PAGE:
Telecom Companies Still Await Details After 2019 Ban Of Some Chinese Equipment
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It has been nearly two years since the Trump administration told U.S. telecom providers using certain Chinese equipment that they would have to rip it out and replace it. The administration cited national security concerns as the reason for the overhaul, but it still has not happened. Providers, mostly small rural companies, are still waiting for details on what exactly they have to do and for the money to do it. Montana Public Radio's Megan Myscofski reports.
MEGAN MYSCOFSKI, BYLINE: Craig Gates is the CEO of Triangle Telephone Cooperative, which serves about 20,000 customers in rural central Montana. It's expensive to provide Internet and cell coverage out here, where customers are spread out and big companies tend to stay away. The equipment in his central office runs Chinese software and leads to towers with Chinese equipment.
CRAIG GATES: It just looks like a bunch of stacked computers, only different sizes and different designs on the front. But that's what it is.
MYSCOFSKI: In 2011, TTC was among dozens of rural providers across the country that bought from Huawei, a Chinese company. He says some of it cost as little as half of what the competition offered.
GATES: And actually, the functionality's been very good. I mean, we can't complain about the reliability.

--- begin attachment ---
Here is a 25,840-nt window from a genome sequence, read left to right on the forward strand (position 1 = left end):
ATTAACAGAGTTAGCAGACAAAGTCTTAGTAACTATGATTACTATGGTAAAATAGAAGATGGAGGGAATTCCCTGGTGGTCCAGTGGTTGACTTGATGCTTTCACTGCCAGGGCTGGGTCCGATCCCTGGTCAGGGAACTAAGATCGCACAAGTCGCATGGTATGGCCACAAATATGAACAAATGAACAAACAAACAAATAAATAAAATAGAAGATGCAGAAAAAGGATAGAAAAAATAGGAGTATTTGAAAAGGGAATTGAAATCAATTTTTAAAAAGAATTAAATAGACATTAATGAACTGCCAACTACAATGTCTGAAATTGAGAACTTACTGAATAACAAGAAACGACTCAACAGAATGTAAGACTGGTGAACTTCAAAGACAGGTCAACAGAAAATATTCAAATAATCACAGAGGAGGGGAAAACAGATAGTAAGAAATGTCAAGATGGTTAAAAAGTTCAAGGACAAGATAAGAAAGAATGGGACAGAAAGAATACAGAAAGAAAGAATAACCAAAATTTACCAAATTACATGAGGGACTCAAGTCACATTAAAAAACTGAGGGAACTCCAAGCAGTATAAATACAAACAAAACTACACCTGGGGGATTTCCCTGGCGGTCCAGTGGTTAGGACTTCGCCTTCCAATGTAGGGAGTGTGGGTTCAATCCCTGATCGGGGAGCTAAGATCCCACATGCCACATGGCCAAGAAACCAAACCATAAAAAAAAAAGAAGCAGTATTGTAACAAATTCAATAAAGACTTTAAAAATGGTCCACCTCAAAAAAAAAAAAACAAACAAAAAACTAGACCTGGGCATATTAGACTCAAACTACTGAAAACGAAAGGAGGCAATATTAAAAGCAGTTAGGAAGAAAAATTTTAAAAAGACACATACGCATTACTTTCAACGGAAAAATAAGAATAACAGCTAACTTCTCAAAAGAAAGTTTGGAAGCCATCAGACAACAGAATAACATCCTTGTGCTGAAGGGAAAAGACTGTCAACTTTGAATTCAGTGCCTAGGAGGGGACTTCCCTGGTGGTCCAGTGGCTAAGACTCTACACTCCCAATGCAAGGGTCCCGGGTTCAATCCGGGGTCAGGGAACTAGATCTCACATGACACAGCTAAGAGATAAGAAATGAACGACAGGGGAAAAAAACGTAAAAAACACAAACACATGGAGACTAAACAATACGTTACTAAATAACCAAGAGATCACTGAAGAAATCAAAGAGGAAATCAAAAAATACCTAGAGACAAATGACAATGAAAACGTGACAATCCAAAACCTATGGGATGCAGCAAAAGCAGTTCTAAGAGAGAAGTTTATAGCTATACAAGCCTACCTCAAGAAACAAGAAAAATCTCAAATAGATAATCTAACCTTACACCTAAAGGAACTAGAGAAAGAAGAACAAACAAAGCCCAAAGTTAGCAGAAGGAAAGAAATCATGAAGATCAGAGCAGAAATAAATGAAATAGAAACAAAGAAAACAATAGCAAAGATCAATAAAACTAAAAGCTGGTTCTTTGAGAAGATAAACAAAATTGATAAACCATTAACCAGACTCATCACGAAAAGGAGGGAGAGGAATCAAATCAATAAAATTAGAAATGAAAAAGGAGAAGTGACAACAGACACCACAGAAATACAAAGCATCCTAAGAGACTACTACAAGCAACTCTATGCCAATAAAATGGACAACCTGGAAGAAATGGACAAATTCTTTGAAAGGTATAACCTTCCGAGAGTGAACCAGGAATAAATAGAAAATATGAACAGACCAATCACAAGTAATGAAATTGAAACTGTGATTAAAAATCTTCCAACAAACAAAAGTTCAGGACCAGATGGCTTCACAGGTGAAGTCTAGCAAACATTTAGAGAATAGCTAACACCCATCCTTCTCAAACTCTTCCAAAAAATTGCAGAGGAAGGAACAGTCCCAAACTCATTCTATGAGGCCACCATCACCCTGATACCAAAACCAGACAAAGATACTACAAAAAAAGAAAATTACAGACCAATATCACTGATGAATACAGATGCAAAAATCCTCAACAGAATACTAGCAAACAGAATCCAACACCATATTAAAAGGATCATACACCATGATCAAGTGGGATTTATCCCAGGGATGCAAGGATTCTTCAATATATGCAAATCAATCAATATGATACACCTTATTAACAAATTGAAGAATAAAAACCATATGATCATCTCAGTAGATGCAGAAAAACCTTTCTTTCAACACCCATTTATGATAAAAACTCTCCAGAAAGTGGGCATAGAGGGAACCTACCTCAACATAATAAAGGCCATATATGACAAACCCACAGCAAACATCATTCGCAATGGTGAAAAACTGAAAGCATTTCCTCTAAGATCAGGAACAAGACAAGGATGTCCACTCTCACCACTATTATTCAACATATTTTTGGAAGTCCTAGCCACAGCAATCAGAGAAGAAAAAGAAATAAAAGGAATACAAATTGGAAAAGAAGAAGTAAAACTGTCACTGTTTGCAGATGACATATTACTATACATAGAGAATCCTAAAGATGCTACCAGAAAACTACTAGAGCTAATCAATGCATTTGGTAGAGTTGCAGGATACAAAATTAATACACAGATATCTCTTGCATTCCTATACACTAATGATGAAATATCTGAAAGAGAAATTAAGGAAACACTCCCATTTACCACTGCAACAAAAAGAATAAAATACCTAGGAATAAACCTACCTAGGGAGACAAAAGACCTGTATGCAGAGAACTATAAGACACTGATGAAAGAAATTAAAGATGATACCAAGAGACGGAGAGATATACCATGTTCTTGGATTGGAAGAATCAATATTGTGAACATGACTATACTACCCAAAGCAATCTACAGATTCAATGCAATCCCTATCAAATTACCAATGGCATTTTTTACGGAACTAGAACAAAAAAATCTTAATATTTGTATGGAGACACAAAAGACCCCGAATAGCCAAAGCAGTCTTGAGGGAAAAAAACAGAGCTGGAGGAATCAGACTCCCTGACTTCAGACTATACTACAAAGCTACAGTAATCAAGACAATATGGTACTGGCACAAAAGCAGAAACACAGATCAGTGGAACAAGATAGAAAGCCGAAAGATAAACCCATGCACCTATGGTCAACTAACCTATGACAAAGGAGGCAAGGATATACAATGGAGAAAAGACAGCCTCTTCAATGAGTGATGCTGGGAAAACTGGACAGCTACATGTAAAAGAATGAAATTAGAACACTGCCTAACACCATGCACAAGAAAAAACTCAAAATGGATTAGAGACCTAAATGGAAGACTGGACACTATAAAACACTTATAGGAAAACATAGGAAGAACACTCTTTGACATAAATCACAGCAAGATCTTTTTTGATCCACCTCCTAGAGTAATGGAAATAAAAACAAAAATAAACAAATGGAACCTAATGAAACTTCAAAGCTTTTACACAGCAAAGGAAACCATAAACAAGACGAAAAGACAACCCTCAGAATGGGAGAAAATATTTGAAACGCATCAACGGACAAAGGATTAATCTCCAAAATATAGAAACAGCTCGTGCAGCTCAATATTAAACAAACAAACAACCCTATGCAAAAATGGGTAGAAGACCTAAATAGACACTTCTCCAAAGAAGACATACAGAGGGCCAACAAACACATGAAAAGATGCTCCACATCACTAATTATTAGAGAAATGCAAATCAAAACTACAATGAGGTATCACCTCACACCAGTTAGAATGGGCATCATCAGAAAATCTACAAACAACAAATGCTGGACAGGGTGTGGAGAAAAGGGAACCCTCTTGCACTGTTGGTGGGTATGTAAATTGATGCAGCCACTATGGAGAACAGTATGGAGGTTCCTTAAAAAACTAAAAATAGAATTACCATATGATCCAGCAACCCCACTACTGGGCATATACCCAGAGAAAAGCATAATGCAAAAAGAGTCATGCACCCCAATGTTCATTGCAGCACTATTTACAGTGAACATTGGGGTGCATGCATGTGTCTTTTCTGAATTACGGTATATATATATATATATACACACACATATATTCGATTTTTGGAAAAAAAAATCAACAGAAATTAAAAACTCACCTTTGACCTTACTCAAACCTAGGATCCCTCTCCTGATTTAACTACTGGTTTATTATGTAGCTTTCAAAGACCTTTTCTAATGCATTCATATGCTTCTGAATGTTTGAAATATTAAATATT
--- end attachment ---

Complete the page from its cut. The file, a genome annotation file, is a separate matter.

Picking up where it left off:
MYSCOFSKI: But suspicion has grown that Chinese companies like Huawei could use their technology to gather intelligence on Americans. Jim Lewis, director of the Technology Policy Program at the Center for Strategic and International Studies, a think tank based in Washington, D.C., says the equipment is definitely a threat. He says the average person probably has nothing to worry about, but a farm or a business might. That's because the way countries spy has changed.
JIM LEWIS: It's not James Bond. I'm sorry. It's more like big data - data analytics.
MYSCOFSKI: A 2019 executive order from President Trump banned some Chinese telecom equipment. With bipartisan support, Congress then passed a law requiring providers to, quote, "rip and replace" their Chinese equipment and denying them some federal aid until they do. In December, Congress appropriated $1.9 billion to help companies replace their technology, but that didn't fix the problem. About 50 providers across the country are still waiting for money and guidance on what exactly to rip out and what to replace it with. The FCC says it will finish laying out the rules at a meeting later this month. Telecom companies will then have a year to replace it.
TIM DONOVAN: One year is a fast timeline for this.
MYSCOFSKI: Tim Donovan is the senior vice president of legislative affairs for the Competitive Carriers Association, which lobbies Congress for some wireless carriers.
DONOVAN: Especially in places where there are short build windows. You only have a small set time of the year where you can get on top of a mountain.
MYSCOFSKI: He says that even if extensions are available for the providers, it might not be enough. And the required permits will likely slow them down, too. Carriers are already competing with each other for labor and with other providers as they put in new 5G equipment.
DONOVAN: They're at a disadvantage against other carriers that are already moving forward and don't have to worry about rebuilding their network while maintaining connectivity for their customers.
MYSCOFSKI: Craig Gates with Triangle Telephone in Montana says that's on top of the work they've already done to prepare for the changes.
GATES: We've spent a lot of time, a lot of labor to make sure that what we're doing is going to come off without a hitch once we get the go-ahead.
MYSCOFSKI: For NPR News, I'm Megan Myscofski. Transcript provided by NPR, Copyright NPR.